File this factoid from Laura Entis under workspace physics. She relates this observation from Scott Wyatt, a managing partner at NBBJ, a global architectural firm:
“There’s a lot of research coming out that higher ceilings promote higher performance in conceptual thinking, while lower ceilings are better for mathematical thinking,” says Wyatt. Intuitively, it makes sense that higher ceilings would encourage expansive work such as making overarching connections while lower ceilings are optimal for focused, contained tasks.
Wyatt has anecdotal evidence that supports the research. Recently, he was walking through the offices of a software company operating out of a loft like space. When he got to the area where the programmers sat, he noticed that many of them had built tent like structures over their desks, effectively lowering the ceiling height. “When you become aware of some of these things,” he says, “you start to see how people adapt to spaces accordingly.”
A recent IBM survey supports the notion that a close partnership between IT and line-of-business leaders — and a solid cloud strategy — will make for a better outcome in SaaS initiatives than the usual ‘rogue’ narrative, where line-of-business leaders endrun IT with shadow IT projects:
The IBM survey found that the majority of businesses initially approach SaaS for cost control, but that once they gain experience with using the services they cite increased competitive advantage and faster time-to-market as the main business benefits gained. The companies that reported realizing the greatest business advantage from SaaS consider cost savings as an extra, not a main reason to use SaaS.
“One of the key narratives in the marketplace … is this whole concept of shadow IT and rogue buying and business leaders sort of going behind the backs of the IT leader and consuming software-as-a-service applications,” said Armen Najarian, program director for SaaS marketing at IBM. “That behavior certainly exists…. But one of the really counter-intuitive points that we took from this research when we looked at leading organizations that are winning with SaaS is that there’s a high degree of collaboration between lines-of-business and IT leadership. There’s a mutual respect… in the most evolved companies.”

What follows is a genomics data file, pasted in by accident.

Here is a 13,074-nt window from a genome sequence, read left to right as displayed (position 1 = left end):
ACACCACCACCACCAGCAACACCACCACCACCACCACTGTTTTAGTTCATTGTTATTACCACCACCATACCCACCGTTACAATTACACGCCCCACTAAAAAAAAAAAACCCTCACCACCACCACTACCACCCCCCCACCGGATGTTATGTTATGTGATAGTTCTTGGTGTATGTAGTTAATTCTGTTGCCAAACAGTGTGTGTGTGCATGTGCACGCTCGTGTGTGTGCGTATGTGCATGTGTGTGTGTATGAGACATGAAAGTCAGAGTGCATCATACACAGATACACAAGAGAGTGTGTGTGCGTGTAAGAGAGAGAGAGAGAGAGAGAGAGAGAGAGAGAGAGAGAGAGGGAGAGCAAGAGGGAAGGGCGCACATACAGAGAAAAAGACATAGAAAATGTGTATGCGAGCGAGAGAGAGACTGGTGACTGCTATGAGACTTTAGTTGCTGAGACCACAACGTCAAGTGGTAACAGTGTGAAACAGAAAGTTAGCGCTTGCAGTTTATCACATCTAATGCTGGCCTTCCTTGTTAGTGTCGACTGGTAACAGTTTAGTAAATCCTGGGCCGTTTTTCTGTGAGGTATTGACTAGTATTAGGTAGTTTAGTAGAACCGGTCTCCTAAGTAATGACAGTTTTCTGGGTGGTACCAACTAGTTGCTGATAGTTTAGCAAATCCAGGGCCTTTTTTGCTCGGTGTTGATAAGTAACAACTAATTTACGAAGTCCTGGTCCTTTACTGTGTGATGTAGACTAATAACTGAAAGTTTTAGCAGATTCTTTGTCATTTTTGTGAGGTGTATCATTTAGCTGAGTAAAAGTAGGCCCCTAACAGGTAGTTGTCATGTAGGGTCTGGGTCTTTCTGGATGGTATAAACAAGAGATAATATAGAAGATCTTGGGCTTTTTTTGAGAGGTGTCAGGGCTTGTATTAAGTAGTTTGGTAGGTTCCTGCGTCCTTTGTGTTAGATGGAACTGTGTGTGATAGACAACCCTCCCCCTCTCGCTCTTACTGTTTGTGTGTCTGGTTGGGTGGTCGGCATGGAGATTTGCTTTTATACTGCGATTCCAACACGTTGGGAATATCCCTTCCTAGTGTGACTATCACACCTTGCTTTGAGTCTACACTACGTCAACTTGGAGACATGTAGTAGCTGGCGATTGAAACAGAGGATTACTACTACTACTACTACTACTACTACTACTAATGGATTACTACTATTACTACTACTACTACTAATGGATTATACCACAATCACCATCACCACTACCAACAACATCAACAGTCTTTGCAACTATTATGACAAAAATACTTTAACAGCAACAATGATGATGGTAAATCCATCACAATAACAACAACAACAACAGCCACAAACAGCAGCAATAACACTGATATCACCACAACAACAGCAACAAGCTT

An important finding is that cost became secondary to the benefits of collaboration within the company and across the value chain.
John Hagel has written a deep and thoughtful post about The Big Shift In Business Strategy. I don’t have the time this week to respond in depth, but I wnted to share it with others, and pull a few points from it.
John makes the case that we are in a new environment for business (his Big Shift, my Postnormal), and the rules change. Increased competitive intensity, accelerating change, and increased complexity/uncertainty/ambiguity/volatility are forcing us to up our pace, but
In that kind of environment, movement quickly becomes a treadmill that moves faster and faster and, when you least expect it, lurches to a stop and throws you against the wall.
Don’t get me wrong. Execution, hustle and adaptation are all necessary for survival. But movement alone, no matter how efficiently executed, may no longer be enough for us to escape the dark side of technology. Instead, it may just suck us deeper and deeper into the abyss of the dark side.
So, what is to be done? Perhaps it’s time to execute yet another shift in business strategy. One that helps us to harness the capabilities of the Big Shift to accomplish things that weren’t even possible before.
John goes on to make that case, which I will reflect on, and likely respond to later in the week. He seems to be recasting the idea of ‘preparatory exploratory’ that top performers use in building social connections with experts prior to needing them (see What top performers do, and how to do it), and proposing that ‘positioning’ as a new imperative for business strategy.
Go read the whole thing.